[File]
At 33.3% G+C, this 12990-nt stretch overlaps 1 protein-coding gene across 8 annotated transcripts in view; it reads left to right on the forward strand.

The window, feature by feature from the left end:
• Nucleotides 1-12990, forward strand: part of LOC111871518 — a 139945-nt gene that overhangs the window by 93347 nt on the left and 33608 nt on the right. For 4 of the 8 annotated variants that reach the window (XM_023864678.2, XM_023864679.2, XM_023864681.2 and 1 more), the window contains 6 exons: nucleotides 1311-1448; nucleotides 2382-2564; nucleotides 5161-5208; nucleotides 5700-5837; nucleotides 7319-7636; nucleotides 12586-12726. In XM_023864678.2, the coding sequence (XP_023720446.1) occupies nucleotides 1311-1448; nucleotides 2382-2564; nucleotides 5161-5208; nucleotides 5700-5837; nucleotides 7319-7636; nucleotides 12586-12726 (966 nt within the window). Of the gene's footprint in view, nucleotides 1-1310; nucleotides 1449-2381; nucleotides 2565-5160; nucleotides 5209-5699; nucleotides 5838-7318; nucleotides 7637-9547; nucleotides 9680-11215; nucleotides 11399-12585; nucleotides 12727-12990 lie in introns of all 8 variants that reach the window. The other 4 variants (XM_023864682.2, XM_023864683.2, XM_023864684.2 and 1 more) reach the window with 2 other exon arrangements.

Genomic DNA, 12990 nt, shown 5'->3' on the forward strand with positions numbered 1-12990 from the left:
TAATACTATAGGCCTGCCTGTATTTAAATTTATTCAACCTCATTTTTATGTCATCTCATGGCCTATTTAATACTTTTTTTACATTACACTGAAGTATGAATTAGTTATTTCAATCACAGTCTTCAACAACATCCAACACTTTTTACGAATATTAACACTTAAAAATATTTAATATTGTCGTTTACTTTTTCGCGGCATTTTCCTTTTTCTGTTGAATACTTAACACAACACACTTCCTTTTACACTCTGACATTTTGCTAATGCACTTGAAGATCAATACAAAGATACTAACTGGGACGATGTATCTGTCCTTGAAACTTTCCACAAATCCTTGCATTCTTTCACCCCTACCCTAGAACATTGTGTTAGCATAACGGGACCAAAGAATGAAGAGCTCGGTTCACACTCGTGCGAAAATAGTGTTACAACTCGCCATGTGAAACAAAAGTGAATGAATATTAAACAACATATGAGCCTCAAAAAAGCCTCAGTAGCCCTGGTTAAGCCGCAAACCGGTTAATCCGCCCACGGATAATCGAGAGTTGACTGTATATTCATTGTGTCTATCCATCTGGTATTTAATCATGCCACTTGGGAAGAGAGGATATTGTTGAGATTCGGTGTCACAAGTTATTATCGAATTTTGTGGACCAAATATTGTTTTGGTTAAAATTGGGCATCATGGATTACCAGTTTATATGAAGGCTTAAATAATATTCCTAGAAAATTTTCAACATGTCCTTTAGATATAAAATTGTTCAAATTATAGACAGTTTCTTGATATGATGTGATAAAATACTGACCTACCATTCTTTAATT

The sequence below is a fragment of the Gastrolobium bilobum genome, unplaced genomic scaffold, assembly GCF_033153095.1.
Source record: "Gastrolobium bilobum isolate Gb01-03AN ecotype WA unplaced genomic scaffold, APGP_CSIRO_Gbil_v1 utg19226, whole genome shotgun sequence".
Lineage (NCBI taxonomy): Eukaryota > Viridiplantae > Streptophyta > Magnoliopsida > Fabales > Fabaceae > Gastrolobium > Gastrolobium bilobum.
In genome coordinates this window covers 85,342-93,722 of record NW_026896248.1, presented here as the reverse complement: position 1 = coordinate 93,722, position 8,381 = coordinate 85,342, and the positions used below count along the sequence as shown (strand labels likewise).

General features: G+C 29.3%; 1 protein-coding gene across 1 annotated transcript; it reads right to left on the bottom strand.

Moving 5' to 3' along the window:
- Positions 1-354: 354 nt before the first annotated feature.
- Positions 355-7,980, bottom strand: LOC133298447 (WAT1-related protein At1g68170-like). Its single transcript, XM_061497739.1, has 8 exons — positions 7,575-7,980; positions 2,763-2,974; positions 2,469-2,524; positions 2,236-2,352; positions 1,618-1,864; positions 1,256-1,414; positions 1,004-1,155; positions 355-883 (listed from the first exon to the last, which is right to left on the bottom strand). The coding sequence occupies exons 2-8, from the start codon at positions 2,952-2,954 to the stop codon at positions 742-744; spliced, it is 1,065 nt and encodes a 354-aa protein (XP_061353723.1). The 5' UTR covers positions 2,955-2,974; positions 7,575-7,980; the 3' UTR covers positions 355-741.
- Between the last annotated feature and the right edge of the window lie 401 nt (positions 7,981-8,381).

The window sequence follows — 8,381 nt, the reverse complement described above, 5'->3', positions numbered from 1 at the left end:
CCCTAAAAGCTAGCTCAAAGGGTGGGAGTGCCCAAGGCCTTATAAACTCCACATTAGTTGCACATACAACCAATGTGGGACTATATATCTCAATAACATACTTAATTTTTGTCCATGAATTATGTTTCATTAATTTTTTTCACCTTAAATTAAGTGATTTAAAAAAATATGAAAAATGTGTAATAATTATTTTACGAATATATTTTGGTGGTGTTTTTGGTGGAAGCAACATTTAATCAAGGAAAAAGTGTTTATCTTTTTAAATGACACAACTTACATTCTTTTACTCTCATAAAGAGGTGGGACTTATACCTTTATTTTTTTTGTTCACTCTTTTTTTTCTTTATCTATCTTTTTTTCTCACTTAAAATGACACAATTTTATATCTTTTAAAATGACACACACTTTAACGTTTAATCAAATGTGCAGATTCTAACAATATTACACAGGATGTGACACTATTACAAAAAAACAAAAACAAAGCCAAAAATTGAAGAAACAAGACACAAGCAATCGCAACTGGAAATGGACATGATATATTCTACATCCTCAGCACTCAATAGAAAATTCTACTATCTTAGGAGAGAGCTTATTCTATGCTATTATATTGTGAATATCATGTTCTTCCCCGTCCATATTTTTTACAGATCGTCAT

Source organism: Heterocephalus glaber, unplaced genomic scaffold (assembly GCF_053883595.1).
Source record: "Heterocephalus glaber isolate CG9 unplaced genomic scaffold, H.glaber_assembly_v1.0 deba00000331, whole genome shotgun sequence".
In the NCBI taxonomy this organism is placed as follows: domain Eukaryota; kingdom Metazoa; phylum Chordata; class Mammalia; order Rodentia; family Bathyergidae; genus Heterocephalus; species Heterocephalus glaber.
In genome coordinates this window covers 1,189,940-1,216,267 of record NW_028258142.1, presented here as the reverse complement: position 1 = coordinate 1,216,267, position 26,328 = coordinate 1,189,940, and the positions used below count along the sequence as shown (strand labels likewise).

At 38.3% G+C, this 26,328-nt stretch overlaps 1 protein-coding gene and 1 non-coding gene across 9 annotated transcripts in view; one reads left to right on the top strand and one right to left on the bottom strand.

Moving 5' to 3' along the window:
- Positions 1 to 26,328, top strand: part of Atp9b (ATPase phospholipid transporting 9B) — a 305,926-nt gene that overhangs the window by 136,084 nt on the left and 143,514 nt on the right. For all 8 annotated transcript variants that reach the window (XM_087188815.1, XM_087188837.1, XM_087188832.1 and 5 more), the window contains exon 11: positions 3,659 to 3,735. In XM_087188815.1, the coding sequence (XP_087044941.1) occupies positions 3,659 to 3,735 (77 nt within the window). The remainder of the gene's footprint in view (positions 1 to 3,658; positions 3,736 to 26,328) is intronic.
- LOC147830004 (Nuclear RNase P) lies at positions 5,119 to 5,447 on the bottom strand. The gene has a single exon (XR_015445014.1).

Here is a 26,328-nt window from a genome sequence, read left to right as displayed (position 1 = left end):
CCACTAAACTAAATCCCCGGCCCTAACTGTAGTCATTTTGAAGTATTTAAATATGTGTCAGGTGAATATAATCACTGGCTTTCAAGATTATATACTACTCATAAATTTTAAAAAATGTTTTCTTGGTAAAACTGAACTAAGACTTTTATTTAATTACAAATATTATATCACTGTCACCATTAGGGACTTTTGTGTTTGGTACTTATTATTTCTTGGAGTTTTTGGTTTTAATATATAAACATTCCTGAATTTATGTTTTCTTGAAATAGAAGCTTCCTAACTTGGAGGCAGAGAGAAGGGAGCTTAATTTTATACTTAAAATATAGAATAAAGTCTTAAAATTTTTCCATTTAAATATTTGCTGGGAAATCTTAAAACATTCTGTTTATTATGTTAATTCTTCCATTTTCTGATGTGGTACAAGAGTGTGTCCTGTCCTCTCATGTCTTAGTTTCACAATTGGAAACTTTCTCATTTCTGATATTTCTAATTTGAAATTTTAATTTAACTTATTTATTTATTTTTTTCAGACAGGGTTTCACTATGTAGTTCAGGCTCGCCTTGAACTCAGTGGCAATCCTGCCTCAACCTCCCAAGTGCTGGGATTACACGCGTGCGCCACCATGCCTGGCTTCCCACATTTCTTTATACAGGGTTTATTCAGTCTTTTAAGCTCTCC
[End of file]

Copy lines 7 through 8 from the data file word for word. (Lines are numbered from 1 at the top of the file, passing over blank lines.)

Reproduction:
Source record: "Gastrolobium bilobum isolate Gb01-03AN ecotype WA unplaced genomic scaffold, APGP_CSIRO_Gbil_v1 utg19226, whole genome shotgun sequence".
Lineage (NCBI taxonomy): Eukaryota > Viridiplantae > Streptophyta > Magnoliopsida > Fabales > Fabaceae > Gastrolobium > Gastrolobium bilobum.